The most critical times to consider buffering with extra support: 1) the 1st couple of weeks after birth; 2) if/when one partner or helper leaves one parent home alone with baby for long stretches anytime in the first 3 months; 3) ~2 months after birth, when many babies’ amount that they cry every day peaks.
Helpful to equip yourself with plenty of local resources, but it’s also good to have some online/broader resources at the ready as well. Try to gather these resources before you give birth as you won’t have as much energy or time in postpartum to do research. There are several places you can gather these kinds of resources:
- Talk to local parents. Word of mouth is the best way to find stellar local parents groups as well as postpartum professionals. If you don’t know any parents, you can connect with them by attending your local La Leche League meeting, searching on Facebook by your town, visiting churches, temples, community centers, or libraries. One awesome midwifery group I know in NYC creates moms’ cohorts based on due time and neighborhood — how awesome is that?
- When you look for a birth class and/or doula, seek out a well-connected professional with a solid resource list available for clients. Often those professionals will have a resources page on their website plus a more expansive private resource list to support her clients
- Seek out local family-oriented retail or educational establishments (this is could be in the form of a baby wearing or breastfeeding boutique, a retail or consignment baby/maternity shop, etc.). These venues, and sometimes your local library, often have personal connections, a resource list, or a community bulletin board with local postpartum professionals’ business cards.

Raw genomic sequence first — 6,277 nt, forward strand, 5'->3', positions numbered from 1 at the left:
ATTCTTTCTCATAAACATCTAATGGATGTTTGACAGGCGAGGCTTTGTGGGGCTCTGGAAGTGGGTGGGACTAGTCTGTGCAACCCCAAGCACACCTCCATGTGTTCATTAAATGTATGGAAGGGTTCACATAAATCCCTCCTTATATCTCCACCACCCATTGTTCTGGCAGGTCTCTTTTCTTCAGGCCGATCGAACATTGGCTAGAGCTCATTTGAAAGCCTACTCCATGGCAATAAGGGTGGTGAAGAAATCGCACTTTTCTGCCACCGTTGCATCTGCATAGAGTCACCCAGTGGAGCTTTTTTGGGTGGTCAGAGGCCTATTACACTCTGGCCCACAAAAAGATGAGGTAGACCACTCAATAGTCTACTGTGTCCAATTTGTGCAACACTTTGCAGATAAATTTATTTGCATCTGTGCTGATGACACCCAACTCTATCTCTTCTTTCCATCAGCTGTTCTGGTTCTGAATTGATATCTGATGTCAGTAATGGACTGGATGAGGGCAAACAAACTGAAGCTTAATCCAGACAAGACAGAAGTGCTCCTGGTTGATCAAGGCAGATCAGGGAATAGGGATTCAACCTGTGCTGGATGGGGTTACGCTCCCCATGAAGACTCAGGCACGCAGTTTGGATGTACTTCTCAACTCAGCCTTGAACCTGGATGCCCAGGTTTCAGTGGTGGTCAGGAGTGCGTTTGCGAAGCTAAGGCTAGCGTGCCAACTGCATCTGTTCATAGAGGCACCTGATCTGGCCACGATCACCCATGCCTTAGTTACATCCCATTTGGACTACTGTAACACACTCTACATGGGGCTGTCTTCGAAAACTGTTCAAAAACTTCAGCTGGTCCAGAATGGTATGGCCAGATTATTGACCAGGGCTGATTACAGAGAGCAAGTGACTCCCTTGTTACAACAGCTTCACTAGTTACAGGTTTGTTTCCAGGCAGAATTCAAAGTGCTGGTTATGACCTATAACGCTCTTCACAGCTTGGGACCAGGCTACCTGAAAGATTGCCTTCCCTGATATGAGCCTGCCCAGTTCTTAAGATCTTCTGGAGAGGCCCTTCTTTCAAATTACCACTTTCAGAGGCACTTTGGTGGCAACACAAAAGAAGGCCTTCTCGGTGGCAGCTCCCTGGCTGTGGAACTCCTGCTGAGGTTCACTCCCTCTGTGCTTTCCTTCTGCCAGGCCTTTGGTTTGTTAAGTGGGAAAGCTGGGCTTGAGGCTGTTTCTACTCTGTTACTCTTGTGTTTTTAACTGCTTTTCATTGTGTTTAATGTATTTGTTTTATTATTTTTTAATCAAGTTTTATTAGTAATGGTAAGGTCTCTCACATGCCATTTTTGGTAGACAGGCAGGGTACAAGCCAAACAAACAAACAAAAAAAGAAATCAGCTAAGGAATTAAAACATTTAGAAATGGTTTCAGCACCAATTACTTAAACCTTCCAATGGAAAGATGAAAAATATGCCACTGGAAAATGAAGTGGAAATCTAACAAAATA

Sometimes our birth and/or healing doesn’t go as we expect. Occasionally we might have some physical issues to work out such as abdominal separation or pelvic floor muscle issues. In the event that this is a felt need for you on the other side, there are available resources such as pelvic floor specialists as well as other more general physical therapists who could work on abdominal issues. I would encourage seeking out a PT or other body worker who specializes in the perinatal phase of life.
A few of my favorite online resources:
Perinatal / Postpartum Counseling & Support
- Postpartum Support International, 800.944.4663 – find local support groups
- The Postpartum Stress Center – info on how to talk with care provider, spouse, etc.
- Postpartum Progress – peer-to-peer blog with 1st person stories
A few of my favorite NYC local resources:
- NY Lactation Consultant Association (find a local board-certified lactation consultant (IBCLC))
- La Leche League of NY
Postpartum Support & Counseling
- Postpartum Resource Center of New York, Inc. – Helpline: 855.631.0001
- Seleni Institute (Upper East Side) – Support Groups & Counseling
- Mommy Groove Therapy & Support, Olivia Bergeron, LCSW – In-home and in-office Prenatal & Postpartum Counseling
- Ellen Chuse Childbirth – Prenatal & Postpartum Counseling, New Moms’ Group, Home birth Classes (Park Slope)
- Babywearing International of NYC – Babywearing Meetups
- DiaperKind – cloth diaper service
- First Due CPR – CPR/AED/First Aid training (adults, children and infants)
- NYC Parent Groups (via Park Slope Parents) – a large listing of online groups, listed by borough
- NYC Dads Group
- MOMally, Andrea Scannell, Parenting Coach, New Moms Groups (Astoria)